Anyone who does a job well will alienate various people. I certainly alienated many.
Whenever I made a decision I knew upset someone, I had a formula I used to deal with the situation: I tried to get together with that person before the situation escalated. For the most part, I believe I succeeded.
Whether one-on-one or in groups, one should confront the issue and fix the problem. To my way of thinking, it was always best to deal with the problem on the other person's turf. Accordingly, when an issue arose that, if not addressed, could lead to difficulties, I would walk into the person's office to discuss the matter. Sometimes, I would call to see if the person was in and then walk over; other times I would walk in unannounced.
I would never knowingly let a situation fester. Talking something through might not cure the problem, but it was a powerful antiseptic.
Of course, sometimes it was best to tackle the problem head-on in a larger setting. At the end of the day, the key was to be aggressively proactive. I know I did not always convince those on the other side (in fact, I may rarely have done so), but I also know everyone recognized there was no attempt on my part to hide anything or to let someone else take the blame.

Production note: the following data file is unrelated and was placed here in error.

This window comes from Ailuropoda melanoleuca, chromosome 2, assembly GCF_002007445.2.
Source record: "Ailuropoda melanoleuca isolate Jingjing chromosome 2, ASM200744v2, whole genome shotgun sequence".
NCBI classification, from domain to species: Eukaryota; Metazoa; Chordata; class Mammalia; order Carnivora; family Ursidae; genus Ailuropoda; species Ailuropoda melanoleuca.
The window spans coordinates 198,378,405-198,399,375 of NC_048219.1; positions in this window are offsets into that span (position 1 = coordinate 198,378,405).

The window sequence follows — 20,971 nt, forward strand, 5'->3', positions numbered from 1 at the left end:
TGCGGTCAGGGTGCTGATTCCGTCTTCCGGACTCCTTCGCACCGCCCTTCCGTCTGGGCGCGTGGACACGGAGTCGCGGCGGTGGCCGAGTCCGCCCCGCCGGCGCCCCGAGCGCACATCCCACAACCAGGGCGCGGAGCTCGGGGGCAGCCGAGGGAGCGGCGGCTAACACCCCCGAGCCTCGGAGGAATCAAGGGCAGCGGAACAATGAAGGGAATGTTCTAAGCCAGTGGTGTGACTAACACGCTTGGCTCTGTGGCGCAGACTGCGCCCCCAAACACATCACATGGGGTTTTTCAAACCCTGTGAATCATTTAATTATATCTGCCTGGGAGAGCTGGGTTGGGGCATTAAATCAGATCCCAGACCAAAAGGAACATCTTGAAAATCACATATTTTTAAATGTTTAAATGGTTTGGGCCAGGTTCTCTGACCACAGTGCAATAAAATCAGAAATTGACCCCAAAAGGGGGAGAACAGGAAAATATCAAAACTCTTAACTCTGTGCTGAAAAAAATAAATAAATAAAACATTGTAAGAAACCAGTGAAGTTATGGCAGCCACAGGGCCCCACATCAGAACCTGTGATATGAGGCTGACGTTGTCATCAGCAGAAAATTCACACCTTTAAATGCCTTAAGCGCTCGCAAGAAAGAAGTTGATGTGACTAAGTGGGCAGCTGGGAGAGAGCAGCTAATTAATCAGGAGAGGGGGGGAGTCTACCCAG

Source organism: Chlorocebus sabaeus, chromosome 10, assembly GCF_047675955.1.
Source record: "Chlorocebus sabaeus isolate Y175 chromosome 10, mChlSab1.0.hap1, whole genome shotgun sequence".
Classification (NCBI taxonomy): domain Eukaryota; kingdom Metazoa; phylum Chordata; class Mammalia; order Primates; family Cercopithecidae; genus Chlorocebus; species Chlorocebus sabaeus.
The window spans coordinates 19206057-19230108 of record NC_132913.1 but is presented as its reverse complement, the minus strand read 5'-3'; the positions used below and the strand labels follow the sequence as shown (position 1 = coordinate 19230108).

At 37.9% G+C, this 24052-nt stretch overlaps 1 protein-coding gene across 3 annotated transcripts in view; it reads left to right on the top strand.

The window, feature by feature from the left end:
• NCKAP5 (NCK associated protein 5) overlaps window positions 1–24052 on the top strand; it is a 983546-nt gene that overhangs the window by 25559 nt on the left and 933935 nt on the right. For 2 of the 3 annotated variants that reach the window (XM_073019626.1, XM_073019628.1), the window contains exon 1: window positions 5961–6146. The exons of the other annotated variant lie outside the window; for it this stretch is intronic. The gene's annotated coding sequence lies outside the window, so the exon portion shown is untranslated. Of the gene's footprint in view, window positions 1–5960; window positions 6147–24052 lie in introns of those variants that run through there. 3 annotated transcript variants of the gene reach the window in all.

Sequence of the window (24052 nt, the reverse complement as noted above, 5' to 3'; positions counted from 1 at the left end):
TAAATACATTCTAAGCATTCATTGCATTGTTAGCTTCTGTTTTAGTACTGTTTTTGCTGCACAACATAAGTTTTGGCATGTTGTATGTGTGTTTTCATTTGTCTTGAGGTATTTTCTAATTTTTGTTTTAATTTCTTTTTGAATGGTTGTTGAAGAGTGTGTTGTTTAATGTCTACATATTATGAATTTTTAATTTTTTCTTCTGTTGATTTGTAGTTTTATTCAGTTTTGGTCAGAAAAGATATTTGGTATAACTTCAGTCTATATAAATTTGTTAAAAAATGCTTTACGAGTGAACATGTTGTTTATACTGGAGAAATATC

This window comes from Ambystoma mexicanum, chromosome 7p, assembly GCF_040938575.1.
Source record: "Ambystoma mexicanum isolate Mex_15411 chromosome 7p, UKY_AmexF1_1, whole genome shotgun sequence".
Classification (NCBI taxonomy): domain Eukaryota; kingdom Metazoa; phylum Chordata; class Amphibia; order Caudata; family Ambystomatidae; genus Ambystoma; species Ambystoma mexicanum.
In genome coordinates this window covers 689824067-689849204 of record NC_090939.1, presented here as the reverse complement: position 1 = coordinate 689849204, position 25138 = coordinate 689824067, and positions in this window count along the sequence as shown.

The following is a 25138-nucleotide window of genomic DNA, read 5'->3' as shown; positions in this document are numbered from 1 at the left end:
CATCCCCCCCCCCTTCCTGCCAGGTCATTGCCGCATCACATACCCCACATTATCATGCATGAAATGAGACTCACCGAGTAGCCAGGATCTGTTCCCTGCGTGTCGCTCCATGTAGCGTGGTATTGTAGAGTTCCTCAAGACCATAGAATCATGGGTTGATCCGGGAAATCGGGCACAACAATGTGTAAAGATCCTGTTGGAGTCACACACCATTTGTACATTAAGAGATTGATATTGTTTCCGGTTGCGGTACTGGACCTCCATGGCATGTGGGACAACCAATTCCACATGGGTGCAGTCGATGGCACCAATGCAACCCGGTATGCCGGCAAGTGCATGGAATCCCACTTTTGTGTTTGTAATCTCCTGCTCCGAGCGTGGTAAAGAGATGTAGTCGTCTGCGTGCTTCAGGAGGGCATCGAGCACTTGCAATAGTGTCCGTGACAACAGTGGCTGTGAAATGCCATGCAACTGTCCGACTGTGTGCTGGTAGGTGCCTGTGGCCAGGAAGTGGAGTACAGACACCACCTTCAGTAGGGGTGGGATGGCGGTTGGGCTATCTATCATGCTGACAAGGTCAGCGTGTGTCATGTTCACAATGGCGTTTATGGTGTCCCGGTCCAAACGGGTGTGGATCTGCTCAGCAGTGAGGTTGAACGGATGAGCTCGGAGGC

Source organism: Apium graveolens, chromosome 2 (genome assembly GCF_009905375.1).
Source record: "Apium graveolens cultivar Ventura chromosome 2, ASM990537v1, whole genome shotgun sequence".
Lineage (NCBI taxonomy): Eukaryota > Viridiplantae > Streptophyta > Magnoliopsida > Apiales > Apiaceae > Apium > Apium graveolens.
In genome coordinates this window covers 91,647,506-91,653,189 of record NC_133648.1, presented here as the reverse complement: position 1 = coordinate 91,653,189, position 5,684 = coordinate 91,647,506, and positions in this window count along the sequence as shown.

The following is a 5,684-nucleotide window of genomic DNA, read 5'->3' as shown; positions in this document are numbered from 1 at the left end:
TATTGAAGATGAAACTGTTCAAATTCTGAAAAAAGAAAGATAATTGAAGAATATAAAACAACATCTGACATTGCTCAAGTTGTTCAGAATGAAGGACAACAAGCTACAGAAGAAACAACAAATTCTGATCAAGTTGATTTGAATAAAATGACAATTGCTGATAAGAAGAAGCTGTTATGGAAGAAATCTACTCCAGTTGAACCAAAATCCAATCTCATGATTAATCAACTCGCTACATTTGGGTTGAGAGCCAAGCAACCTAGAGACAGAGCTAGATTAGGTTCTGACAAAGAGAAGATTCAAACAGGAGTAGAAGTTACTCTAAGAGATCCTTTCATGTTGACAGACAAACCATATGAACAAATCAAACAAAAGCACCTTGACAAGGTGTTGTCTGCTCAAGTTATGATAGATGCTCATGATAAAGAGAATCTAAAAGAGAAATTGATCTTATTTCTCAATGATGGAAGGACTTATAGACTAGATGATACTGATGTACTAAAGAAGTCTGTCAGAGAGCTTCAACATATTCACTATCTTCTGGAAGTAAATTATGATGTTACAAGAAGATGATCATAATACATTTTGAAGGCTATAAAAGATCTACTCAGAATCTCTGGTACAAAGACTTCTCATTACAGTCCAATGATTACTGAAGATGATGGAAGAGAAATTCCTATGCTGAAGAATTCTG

On one occasion, I proposed an idea to the faculty that was met by deafening silence; I then, somewhat inadvertently, obtained funding for that concept from an outside source. I had submitted a proposal requesting funding for an idea the faculty supported, and, in a two-sentence paragraph, mentioned that at some point I wanted to experiment with the concept the faculty had rejected. Unfortunately, the two-sentence, "throw-away" paragraph (the idea rejected by the faculty) was funded.
To blunt the justifiable faculty anger, I shared the proposal I had written. We talked the issue through, and we came to the conclusion we would accept the funds. Although it was my most difficult situation involving faculty members, it ended well because I was honest with them.
One would be well-advised to follow the same approach. While one may not like being the subject of an attack, one will be pleased with the reaction to the transparency and openness of one's actions.